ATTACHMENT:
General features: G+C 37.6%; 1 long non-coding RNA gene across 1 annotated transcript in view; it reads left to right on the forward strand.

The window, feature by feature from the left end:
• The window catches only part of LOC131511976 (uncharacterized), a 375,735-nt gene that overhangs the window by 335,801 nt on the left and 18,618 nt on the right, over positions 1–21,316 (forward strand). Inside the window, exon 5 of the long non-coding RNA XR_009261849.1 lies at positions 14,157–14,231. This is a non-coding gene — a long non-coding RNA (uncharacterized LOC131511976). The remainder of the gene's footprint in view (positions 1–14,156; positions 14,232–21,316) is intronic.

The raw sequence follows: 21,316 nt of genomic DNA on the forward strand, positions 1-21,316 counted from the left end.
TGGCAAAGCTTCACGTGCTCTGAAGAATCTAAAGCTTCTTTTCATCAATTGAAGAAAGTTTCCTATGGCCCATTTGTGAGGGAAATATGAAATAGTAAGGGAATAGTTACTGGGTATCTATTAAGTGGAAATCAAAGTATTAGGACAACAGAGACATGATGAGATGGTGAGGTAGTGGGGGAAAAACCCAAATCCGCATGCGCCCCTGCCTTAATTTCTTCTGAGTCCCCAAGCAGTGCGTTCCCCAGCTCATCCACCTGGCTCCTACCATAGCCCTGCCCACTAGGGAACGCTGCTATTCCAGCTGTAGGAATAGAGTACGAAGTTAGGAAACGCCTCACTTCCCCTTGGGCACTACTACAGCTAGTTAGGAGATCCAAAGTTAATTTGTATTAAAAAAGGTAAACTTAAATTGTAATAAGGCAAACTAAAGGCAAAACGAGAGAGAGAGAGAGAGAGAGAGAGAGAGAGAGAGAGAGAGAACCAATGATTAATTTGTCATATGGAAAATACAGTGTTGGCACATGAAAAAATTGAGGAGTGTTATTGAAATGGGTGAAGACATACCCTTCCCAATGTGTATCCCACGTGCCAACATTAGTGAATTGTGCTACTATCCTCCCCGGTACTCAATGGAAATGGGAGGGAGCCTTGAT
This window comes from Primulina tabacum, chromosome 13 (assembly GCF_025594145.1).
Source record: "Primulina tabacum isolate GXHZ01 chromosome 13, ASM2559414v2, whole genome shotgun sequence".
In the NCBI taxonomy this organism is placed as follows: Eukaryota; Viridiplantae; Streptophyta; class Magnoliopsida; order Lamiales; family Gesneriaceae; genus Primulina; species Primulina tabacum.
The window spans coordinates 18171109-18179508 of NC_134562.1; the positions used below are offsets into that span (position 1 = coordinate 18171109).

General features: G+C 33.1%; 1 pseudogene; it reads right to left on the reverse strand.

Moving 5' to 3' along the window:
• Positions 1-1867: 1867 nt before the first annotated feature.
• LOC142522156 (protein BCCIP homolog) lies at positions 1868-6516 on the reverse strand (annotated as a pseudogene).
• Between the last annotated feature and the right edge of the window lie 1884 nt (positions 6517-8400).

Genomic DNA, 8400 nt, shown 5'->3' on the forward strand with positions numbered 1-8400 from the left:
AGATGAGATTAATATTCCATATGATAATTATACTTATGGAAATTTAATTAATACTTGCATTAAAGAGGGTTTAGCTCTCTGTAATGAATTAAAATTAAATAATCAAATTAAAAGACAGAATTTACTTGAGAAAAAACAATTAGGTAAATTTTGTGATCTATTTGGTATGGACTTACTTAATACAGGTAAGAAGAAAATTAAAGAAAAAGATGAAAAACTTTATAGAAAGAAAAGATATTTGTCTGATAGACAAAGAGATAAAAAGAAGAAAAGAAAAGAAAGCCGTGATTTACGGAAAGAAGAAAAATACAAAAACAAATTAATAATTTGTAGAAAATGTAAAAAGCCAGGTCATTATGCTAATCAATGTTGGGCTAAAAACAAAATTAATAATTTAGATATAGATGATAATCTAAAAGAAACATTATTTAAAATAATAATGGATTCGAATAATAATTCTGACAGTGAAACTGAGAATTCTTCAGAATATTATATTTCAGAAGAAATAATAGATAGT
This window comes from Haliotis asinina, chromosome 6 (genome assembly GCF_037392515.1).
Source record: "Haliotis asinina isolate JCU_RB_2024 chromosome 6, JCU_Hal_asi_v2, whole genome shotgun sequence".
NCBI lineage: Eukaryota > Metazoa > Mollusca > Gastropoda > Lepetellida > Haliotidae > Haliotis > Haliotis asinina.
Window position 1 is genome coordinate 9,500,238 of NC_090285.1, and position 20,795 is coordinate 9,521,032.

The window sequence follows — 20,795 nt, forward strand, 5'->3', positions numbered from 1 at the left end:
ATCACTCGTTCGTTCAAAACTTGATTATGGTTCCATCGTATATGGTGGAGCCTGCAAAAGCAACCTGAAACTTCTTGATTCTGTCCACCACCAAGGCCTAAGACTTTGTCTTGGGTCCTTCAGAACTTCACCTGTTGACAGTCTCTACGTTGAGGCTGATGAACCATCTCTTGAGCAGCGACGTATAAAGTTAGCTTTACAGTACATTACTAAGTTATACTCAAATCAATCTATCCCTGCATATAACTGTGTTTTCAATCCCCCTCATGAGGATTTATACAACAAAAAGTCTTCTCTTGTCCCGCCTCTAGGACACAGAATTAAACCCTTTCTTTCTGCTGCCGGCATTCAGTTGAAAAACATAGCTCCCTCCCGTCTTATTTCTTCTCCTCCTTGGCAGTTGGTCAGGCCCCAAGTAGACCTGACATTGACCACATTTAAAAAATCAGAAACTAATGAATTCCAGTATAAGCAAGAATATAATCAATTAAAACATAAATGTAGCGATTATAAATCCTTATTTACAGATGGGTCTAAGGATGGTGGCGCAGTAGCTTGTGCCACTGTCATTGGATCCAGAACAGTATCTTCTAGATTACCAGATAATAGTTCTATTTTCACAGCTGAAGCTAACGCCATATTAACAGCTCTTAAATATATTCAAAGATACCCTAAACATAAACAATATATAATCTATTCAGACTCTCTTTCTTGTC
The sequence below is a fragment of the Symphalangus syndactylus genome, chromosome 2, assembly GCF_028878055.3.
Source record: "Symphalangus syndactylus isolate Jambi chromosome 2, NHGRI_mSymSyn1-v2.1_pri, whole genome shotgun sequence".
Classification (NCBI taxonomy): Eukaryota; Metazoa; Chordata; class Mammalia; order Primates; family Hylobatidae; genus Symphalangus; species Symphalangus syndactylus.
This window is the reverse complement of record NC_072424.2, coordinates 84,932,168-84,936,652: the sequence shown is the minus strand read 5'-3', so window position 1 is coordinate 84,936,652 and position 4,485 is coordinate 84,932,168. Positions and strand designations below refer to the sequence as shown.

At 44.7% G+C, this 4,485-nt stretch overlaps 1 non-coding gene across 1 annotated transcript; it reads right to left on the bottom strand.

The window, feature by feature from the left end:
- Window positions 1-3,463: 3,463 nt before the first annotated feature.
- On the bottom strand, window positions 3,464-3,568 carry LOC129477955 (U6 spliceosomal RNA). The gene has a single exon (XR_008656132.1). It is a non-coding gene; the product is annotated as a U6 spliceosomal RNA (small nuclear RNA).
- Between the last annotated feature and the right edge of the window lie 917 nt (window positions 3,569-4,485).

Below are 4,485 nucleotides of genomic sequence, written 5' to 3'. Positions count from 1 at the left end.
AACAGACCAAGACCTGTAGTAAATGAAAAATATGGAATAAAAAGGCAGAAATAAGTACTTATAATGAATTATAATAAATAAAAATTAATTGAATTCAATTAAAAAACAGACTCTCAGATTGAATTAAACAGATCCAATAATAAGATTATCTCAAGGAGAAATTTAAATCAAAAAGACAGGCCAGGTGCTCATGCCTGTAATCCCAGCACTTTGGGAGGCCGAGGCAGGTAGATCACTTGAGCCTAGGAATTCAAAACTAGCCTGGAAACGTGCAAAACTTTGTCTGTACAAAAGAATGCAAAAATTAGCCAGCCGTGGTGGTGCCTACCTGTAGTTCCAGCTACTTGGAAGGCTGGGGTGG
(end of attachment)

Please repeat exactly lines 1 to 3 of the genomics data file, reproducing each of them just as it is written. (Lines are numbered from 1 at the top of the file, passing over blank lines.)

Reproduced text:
General features: G+C 37.6%; 1 long non-coding RNA gene across 1 annotated transcript in view; it reads left to right on the forward strand.

The window, feature by feature from the left end:
• The window catches only part of LOC131511976 (uncharacterized), a 375,735-nt gene that overhangs the window by 335,801 nt on the left and 18,618 nt on the right, over positions 1–21,316 (forward strand). Inside the window, exon 5 of the long non-coding RNA XR_009261849.1 lies at positions 14,157–14,231. This is a non-coding gene — a long non-coding RNA (uncharacterized LOC131511976). The remainder of the gene's footprint in view (positions 1–14,156; positions 14,232–21,316) is intronic.